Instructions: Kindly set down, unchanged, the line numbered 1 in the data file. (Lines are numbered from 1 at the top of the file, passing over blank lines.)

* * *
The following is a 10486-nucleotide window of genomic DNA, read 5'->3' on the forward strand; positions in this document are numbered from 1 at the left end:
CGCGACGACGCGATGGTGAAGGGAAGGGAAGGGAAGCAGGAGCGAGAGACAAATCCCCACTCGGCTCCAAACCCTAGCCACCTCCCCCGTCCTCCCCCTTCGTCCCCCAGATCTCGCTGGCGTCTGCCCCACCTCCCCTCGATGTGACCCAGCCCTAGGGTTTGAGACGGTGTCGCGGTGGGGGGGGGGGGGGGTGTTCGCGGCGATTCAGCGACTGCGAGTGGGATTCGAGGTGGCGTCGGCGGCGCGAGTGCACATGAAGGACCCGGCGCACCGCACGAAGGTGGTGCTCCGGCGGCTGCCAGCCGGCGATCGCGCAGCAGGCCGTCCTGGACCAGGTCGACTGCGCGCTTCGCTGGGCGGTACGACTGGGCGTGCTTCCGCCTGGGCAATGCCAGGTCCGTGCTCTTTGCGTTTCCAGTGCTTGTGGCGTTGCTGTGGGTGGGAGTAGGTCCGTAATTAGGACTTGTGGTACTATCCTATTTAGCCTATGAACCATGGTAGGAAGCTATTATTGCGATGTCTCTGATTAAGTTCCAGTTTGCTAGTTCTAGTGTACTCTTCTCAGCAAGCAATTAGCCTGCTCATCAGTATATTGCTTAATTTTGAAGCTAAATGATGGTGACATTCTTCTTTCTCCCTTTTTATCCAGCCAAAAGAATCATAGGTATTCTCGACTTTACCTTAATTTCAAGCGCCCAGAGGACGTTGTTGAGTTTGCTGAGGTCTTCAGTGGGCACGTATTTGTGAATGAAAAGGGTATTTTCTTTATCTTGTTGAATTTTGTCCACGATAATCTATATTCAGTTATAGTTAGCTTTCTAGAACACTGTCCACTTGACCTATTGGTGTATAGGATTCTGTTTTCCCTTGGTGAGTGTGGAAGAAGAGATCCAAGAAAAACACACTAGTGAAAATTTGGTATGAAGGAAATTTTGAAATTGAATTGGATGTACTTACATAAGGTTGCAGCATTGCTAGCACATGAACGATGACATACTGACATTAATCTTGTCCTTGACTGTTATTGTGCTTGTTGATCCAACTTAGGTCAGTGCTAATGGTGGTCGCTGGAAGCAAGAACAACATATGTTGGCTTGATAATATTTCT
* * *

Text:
The following is a 10486-nucleotide window of genomic DNA, read 5'->3' on the forward strand; positions in this document are numbered from 1 at the left end: